Listening to the way that Keith talks, it is clear to me that he is understanding in new terms the spread of the reach of a unique university in the UK – like a Mycelium. The reach of UHI is one which has capabilities borne out of the unusual terrain it has to cover. A campus which is discontinuous, and ranged over hundreds of square miles, but is – as his colleague put it – a learning laboratory held in the mingling of its peoples.
You will find in his address that he talks about destabilizing the boundaries between the second and the third place – the place of work, and the place the community gathers to live. He talks about a makers culture where artefacts are created through research processes which deal with real life problems in the community; real life needs that are important to people.
To me it is connected thinking he demonstrates where he talks about the problems of one line of teaching not relating to another. Rather than a student leaving one module and putting out of their mind what they have engaged in so that they can enter into another, he introduces the idea of relevance and carrying the knowledge into these new spaces and across boundaries.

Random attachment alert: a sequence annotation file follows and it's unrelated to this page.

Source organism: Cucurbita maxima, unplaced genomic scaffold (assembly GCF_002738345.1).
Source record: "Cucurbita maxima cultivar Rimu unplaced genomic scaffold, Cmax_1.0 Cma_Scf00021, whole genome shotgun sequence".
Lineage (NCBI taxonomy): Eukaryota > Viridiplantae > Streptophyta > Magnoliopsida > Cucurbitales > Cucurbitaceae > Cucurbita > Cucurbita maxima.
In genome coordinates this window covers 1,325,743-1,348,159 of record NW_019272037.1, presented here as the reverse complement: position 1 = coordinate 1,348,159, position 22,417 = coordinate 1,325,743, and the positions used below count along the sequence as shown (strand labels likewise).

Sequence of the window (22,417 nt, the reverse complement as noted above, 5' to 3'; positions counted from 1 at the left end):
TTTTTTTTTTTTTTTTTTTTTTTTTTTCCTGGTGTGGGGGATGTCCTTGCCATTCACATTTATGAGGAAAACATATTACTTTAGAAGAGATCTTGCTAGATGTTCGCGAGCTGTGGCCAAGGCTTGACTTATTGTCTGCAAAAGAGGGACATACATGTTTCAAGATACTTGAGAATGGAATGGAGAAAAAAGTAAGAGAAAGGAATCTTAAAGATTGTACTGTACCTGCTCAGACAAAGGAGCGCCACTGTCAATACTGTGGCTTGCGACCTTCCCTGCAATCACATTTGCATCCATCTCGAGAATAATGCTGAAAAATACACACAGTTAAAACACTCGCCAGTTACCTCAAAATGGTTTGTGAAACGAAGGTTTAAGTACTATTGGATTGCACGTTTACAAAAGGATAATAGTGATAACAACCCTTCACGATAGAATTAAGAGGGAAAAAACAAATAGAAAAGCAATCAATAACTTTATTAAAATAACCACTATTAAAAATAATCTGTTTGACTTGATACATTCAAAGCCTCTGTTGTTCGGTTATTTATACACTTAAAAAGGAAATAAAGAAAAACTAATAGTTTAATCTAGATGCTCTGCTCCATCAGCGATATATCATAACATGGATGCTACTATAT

I can imagine that his ideas will appreciate – they will gain value and relevance – like anything that is nurtured will. He is a long distance innovator growing and maturing the ideas which are needed in the educational context (which extends far beyond the formal spaces); and most significantly, he is someone who is not separating himself out from each and every person. I perceive him as standing together with people and looking out to the horizon….